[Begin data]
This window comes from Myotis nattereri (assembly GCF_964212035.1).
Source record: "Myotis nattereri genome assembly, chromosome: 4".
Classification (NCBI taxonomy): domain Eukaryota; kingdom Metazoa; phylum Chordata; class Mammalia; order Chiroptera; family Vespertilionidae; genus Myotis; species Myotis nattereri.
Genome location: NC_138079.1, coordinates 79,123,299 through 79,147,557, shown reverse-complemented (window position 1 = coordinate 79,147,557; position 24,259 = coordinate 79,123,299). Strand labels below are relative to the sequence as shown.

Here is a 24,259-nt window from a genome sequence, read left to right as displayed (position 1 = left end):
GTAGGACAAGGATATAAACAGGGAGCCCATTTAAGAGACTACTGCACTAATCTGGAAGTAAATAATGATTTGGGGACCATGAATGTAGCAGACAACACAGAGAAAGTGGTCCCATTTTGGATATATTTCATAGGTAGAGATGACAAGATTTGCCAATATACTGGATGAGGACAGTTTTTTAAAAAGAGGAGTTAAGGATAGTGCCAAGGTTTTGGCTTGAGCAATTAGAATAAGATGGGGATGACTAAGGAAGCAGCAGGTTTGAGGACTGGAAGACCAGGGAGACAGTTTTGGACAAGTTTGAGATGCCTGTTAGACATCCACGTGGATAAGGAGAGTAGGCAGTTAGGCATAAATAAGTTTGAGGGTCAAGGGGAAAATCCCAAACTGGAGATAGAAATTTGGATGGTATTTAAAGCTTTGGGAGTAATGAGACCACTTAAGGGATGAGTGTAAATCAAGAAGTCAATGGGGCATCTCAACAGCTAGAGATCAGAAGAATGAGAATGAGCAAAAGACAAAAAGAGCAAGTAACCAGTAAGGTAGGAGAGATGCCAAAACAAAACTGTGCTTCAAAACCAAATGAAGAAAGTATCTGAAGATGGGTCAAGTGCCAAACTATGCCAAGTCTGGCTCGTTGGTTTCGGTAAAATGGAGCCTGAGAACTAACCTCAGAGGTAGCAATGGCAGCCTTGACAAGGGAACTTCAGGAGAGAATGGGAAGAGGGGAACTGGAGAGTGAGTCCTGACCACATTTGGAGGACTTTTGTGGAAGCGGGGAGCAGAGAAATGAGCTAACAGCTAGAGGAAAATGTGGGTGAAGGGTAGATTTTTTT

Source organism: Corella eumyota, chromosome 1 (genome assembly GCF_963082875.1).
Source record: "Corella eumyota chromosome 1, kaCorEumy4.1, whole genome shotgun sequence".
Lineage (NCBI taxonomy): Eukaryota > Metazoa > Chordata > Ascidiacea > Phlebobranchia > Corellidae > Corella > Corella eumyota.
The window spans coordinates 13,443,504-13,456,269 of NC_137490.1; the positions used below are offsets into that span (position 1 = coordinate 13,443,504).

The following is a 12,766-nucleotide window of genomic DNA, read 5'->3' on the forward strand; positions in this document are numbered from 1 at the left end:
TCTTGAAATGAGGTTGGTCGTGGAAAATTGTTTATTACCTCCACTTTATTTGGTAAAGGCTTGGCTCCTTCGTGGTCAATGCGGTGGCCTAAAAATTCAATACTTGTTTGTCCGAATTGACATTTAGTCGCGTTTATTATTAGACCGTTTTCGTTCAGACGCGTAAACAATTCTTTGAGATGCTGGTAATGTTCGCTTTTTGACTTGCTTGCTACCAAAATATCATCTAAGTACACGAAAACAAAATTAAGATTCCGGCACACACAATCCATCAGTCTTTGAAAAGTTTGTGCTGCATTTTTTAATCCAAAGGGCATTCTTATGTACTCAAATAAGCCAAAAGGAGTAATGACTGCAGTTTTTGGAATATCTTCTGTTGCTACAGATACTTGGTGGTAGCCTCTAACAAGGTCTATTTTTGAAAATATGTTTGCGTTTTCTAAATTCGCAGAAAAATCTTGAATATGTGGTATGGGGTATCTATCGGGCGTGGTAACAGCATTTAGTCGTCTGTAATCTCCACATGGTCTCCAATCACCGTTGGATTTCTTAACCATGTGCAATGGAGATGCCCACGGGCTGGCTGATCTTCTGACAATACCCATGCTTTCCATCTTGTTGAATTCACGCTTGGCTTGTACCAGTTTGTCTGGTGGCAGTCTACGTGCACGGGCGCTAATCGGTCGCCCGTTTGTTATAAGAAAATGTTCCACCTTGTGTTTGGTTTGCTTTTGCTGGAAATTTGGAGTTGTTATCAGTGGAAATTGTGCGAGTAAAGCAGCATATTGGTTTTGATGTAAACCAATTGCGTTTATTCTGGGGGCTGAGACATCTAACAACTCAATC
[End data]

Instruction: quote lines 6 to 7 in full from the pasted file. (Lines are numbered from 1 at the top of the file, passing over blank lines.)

GTAGGACAAGGATATAAACAGGGAGCCCATTTAAGAGACTACTGCACTAATCTGGAAGTAAATAATGATTTGGGGACCATGAATGTAGCAGACAACACAGAGAAAGTGGTCCCATTTTGGATATATTTCATAGGTAGAGATGACAAGATTTGCCAATATACTGGATGAGGACAGTTTTTTAAAAAGAGGAGTTAAGGATAGTGCCAAGGTTTTGGCTTGAGCAATTAGAATAAGATGGGGATGACTAAGGAAGCAGCAGGTTTGAGGACTGGAAGACCAGGGAGACAGTTTTGGACAAGTTTGAGATGCCTGTTAGACATCCACGTGGATAAGGAGAGTAGGCAGTTAGGCATAAATAAGTTTGAGGGTCAAGGGGAAAATCCCAAACTGGAGATAGAAATTTGGATGGTATTTAAAGCTTTGGGAGTAATGAGACCACTTAAGGGATGAGTGTAAATCAAGAAGTCAATGGGGCATCTCAACAGCTAGAGATCAGAAGAATGAGAATGAGCAAAAGACAAAAAGAGCAAGTAACCAGTAAGGTAGGAGAGATGCCAAAACAAAACTGTGCTTCAAAACCAAATGAAGAAAGTATCTGAAGATGGGTCAAGTGCCAAACTATGCCAAGTCTGGCTCGTTGGTTTCGGTAAAATGGAGCCTGAGAACTAACCTCAGAGGTAGCAATGGCAGCCTTGACAAGGGAACTTCAGGAGAGAATGGGAAGAGGGGAACTGGAGAGTGAGTCCTGACCACATTTGGAGGACTTTTGTGGAAGCGGGGAGCAGAGAAATGAGCTAACAGCTAGAGGAAAATGTGGGTGAAGGGTAGATTTTTTT

Source organism: Corella eumyota, chromosome 1 (genome assembly GCF_963082875.1).